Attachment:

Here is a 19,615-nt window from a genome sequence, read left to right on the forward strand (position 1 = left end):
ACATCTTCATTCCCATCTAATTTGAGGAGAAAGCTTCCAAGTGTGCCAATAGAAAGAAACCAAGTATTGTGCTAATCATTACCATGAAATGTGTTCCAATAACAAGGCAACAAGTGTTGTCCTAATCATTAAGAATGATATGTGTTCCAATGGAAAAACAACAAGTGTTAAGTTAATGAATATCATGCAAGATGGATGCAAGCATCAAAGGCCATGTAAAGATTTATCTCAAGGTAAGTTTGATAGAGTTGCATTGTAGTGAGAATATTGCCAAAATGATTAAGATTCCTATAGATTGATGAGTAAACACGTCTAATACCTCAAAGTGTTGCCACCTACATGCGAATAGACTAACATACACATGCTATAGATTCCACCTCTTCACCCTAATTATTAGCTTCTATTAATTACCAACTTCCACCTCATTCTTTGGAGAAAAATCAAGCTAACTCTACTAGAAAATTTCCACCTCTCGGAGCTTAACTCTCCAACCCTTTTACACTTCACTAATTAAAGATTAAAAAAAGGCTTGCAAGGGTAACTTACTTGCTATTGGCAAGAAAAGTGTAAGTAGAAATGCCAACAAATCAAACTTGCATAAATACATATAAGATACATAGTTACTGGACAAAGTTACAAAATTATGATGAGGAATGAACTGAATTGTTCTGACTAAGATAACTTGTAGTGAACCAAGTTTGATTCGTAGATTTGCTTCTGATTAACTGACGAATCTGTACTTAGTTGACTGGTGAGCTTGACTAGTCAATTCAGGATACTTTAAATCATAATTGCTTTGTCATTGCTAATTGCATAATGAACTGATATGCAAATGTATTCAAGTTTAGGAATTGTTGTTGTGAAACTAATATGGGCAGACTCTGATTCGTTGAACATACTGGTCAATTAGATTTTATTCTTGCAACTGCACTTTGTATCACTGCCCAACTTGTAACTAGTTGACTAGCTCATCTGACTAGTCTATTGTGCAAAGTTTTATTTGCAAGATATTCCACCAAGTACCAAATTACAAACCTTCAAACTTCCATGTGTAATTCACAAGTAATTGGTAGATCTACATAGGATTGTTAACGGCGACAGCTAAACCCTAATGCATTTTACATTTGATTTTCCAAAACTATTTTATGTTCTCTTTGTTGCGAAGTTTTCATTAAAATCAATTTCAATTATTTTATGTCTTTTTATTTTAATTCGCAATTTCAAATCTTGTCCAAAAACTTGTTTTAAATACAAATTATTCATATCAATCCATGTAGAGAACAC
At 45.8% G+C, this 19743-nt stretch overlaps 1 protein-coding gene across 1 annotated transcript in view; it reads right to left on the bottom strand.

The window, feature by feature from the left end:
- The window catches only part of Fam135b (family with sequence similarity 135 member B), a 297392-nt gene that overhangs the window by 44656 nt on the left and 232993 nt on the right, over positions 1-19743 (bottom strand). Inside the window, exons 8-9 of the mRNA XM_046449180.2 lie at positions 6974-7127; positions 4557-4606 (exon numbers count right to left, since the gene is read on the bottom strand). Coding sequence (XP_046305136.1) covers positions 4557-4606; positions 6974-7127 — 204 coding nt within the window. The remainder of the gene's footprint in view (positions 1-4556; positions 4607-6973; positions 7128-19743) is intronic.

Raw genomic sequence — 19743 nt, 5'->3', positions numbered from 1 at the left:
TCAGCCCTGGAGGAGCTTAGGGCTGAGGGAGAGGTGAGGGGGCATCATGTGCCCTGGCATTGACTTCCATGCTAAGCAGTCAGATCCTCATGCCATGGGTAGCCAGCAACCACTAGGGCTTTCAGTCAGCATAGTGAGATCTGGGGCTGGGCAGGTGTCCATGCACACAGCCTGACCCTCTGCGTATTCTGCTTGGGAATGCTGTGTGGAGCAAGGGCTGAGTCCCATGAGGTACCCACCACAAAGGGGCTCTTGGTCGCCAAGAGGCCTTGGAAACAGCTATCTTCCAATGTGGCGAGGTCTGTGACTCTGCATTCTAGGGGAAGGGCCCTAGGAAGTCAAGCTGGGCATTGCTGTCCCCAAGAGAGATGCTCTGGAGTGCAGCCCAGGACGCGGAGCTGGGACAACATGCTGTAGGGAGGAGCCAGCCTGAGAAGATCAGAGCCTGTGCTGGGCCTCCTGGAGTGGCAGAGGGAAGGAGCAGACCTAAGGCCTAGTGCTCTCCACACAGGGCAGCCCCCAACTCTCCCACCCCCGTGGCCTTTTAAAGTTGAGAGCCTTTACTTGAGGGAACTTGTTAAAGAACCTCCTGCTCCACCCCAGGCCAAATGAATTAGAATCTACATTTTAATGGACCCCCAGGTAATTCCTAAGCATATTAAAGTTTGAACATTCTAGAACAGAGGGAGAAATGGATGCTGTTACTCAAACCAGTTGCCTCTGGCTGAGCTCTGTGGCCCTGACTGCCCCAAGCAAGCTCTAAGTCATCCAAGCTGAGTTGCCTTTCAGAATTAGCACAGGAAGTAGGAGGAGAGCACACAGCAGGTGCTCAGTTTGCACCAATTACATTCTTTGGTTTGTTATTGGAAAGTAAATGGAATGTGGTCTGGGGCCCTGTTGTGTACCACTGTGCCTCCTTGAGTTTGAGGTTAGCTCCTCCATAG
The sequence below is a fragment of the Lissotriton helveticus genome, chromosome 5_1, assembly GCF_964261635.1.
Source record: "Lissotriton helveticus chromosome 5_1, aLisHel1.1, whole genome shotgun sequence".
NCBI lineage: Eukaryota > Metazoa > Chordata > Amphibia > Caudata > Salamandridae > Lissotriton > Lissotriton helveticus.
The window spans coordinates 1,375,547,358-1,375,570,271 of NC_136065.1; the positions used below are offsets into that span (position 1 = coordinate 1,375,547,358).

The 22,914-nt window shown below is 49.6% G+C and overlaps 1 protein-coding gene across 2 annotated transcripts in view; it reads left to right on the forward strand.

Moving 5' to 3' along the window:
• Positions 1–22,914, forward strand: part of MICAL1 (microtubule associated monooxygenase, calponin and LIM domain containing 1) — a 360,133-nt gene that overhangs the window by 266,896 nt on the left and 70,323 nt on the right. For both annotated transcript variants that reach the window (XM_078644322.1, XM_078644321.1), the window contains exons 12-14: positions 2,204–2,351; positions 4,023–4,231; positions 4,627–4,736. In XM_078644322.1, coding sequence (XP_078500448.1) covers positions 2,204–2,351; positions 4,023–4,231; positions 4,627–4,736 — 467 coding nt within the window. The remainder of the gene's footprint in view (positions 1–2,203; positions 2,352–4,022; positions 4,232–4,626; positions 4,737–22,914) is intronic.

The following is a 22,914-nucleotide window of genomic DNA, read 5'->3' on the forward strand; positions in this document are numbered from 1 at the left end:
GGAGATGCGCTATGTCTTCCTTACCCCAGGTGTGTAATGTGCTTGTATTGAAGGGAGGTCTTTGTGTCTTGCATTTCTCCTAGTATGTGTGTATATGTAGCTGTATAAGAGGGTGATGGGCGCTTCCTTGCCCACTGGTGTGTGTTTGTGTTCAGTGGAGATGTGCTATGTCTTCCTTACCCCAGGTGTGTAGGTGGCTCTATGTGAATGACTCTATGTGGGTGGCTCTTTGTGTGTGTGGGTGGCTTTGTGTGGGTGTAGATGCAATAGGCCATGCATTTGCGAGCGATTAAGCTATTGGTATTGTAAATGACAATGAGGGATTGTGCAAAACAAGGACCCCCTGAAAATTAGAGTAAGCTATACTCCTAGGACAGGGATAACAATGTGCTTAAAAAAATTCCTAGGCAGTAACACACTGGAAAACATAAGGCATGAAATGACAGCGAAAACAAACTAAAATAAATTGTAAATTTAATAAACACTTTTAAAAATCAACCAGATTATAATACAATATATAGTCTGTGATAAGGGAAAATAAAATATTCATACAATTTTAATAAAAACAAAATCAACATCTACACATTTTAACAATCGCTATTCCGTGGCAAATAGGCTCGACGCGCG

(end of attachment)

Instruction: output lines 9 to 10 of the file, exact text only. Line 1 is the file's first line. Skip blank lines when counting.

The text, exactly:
Source record: "Lissotriton helveticus chromosome 5_1, aLisHel1.1, whole genome shotgun sequence".
NCBI lineage: Eukaryota > Metazoa > Chordata > Amphibia > Caudata > Salamandridae > Lissotriton > Lissotriton helveticus.